Under the wood at Brock Commons Phase 1
In the next two weeks at Brock Commons Phase 1 all the mass timber elements will be fully encapsulated and the full structure will be complete. There has been a lot of discussion around the speed of construction on this project by leveraging prefabricated elements, with the team erecting 17 levels of mass timber structure in only nine calendar weeks (much less than that in total working days). It has been remarkable and every owner looking to develop a similar project is intrigued, as the impact to project carrying costs (interest on construction financing, general conditions reductions, etc.) and opportunity cost of capital (closing projects faster, recouping upfront investment and deploying that capital to the next incremental project) could fundamentally shift the way project proformas get built and investment decisions are made.
From a process and technology perspective, the project benefitted by an integrated design process and having one central, fully integrated 3D/4D model (CATIA 3DEXPERIENCE for geometry authoring and scripting, DELMIA 3DEXPERIENCE for simulation) that went direct to fabrication for multiple building systems, including the mass timber and connectors. One aspect of prefabrication at the project that has not been talked about is the selective use of prefabrication for the MEP systems. This is a large value driver to the project as it is imperative that the rest of the subcontractors can keep pace with the speed of the structural construction. After collaborating closely with Urban One Builders (the Construction Manager) and Trotter & Morton Mechanical (Mechanical subcontractor) as a team we determined that we could optimize the bathroom plumbing stacks down to 2 repeating layouts for the full building and since the central CATIA model contained all the pre-CNC’d penetrations in the CLT slabs for MEP, we used the native CATIA piping detailing applications to generate the prefab outputs required to precut all pipes, order and place fittings, hangers, then assemble rapidly on site.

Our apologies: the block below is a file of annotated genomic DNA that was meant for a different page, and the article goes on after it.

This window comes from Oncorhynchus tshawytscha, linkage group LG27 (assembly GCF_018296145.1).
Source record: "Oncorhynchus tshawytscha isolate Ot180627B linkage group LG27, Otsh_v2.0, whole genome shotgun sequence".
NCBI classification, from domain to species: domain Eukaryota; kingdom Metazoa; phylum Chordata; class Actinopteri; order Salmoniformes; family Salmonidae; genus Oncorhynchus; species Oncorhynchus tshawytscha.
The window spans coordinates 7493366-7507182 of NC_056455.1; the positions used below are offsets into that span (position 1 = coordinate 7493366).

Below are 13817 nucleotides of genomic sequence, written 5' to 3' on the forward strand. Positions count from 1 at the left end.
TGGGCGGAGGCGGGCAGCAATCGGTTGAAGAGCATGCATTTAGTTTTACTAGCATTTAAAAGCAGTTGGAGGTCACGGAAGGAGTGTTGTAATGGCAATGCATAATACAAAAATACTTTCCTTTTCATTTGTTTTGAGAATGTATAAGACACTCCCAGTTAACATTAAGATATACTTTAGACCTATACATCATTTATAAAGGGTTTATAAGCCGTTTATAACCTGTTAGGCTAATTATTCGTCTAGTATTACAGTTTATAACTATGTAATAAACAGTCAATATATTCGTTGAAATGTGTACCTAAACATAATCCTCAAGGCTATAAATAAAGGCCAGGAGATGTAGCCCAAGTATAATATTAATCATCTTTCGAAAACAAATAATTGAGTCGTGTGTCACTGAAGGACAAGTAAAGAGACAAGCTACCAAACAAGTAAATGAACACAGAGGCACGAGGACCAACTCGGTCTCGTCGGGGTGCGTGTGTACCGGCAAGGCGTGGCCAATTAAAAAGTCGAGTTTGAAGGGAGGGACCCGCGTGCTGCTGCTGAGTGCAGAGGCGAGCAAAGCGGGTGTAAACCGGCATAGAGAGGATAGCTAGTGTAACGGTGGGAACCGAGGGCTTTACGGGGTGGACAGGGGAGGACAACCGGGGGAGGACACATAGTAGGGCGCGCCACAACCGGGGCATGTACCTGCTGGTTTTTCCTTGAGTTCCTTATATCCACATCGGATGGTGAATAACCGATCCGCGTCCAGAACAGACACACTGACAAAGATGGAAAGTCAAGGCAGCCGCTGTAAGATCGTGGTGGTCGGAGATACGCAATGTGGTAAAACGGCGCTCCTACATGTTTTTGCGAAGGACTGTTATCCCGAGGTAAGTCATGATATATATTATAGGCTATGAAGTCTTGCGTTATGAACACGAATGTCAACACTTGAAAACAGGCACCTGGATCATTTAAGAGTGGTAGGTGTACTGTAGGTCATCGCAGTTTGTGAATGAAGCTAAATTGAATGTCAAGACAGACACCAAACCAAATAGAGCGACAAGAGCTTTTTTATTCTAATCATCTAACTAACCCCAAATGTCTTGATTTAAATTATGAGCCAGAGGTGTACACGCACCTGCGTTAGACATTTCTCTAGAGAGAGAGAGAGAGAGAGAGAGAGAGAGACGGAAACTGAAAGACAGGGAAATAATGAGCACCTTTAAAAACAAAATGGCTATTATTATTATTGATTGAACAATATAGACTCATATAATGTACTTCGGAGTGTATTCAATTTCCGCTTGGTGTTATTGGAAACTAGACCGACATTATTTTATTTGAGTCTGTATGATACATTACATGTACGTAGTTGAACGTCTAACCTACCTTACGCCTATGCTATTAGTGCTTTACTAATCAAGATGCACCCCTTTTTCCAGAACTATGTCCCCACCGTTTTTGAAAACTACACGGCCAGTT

A second area that was identified is the mechanical room. A mechanical room in a project like this can take approximately 800 man hours to build. Mechanical rooms are a good target for prefabrication because there is a lot of complexity, code requirements, long term maintenance requirements, etc. in a relatively small physical space. Therefore, much of the risk is removed and the installation process is optimized via prefabrication by system.
Net-net, similar to the mass timber structure and prefab façade panel installation, the mechanical installation productivity on site to date has been extremely efficient with results dramatically improved over a recent traditional stick built concrete 18 story student residence project recently completed on the other side of the UBC campus. Mass timber construction is all about speed and extending the prefab beyond the wood elements and facade has been a great way to further reduce schedule on the project so far.